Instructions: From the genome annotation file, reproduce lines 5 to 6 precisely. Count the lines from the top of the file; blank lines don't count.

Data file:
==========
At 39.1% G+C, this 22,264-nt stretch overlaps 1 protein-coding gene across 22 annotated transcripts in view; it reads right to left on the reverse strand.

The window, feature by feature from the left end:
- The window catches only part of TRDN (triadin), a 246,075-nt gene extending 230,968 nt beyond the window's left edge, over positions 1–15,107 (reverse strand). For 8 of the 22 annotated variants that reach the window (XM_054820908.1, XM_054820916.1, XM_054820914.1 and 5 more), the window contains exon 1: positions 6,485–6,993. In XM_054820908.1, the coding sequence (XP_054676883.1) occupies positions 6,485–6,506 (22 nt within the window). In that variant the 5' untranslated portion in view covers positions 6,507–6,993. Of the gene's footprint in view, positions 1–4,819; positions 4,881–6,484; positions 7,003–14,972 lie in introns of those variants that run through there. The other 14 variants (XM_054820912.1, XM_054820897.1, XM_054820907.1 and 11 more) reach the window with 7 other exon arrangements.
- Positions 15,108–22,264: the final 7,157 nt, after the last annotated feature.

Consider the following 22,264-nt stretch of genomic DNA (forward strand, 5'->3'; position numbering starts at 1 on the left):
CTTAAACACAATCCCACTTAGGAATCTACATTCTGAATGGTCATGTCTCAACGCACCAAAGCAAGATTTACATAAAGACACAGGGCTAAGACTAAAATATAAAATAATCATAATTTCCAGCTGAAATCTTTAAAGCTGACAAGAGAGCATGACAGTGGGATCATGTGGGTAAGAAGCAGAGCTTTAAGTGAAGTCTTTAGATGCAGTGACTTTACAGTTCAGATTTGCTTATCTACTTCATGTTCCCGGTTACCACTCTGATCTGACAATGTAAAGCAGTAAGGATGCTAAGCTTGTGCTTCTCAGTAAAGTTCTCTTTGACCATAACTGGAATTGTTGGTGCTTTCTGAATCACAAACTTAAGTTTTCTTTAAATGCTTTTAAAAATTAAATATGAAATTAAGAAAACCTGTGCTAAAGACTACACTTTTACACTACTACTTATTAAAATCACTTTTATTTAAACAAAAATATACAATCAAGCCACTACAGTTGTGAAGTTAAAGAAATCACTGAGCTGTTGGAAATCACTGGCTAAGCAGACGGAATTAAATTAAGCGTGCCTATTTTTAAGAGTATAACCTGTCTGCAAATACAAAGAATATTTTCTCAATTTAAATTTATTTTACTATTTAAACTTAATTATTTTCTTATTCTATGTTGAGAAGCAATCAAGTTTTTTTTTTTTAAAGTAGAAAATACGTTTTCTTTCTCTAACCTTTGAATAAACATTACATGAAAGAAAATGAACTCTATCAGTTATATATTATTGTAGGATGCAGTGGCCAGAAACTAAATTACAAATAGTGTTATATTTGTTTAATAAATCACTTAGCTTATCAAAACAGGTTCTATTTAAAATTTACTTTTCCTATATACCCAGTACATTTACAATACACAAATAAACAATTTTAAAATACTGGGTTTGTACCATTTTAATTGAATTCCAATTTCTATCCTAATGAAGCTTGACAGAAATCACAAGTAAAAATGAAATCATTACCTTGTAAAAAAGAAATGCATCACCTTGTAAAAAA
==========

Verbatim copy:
Consider the following 22,264-nt stretch of genomic DNA (forward strand, 5'->3'; position numbering starts at 1 on the left):
CTTAAACACAATCCCACTTAGGAATCTACATTCTGAATGGTCATGTCTCAACGCACCAAAGCAAGATTTACATAAAGACACAGGGCTAAGACTAAAATATAAAATAATCATAATTTCCAGCTGAAATCTTTAAAGCTGACAAGAGAGCATGACAGTGGGATCATGTGGGTAAGAAGCAGAGCTTTAAGTGAAGTCTTTAGATGCAGTGACTTTACAGTTCAGATTTGCTTATCTACTTCATGTTCCCGGTTACCACTCTGATCTGACAATGTAAAGCAGTAAGGATGCTAAGCTTGTGCTTCTCAGTAAAGTTCTCTTTGACCATAACTGGAATTGTTGGTGCTTTCTGAATCACAAACTTAAGTTTTCTTTAAATGCTTTTAAAAATTAAATATGAAATTAAGAAAACCTGTGCTAAAGACTACACTTTTACACTACTACTTATTAAAATCACTTTTATTTAAACAAAAATATACAATCAAGCCACTACAGTTGTGAAGTTAAAGAAATCACTGAGCTGTTGGAAATCACTGGCTAAGCAGACGGAATTAAATTAAGCGTGCCTATTTTTAAGAGTATAACCTGTCTGCAAATACAAAGAATATTTTCTCAATTTAAATTTATTTTACTATTTAAACTTAATTATTTTCTTATTCTATGTTGAGAAGCAATCAAGTTTTTTTTTTTTAAAGTAGAAAATACGTTTTCTTTCTCTAACCTTTGAATAAACATTACATGAAAGAAAATGAACTCTATCAGTTATATATTATTGTAGGATGCAGTGGCCAGAAACTAAATTACAAATAGTGTTATATTTGTTTAATAAATCACTTAGCTTATCAAAACAGGTTCTATTTAAAATTTACTTTTCCTATATACCCAGTACATTTACAATACACAAATAAACAATTTTAAAATACTGGGTTTGTACCATTTTAATTGAATTCCAATTTCTATCCTAATGAAGCTTGACAGAAATCACAAGTAAAAATGAAATCATTACCTTGTAAAAAAGAAATGCATCACCTTGTAAAAAA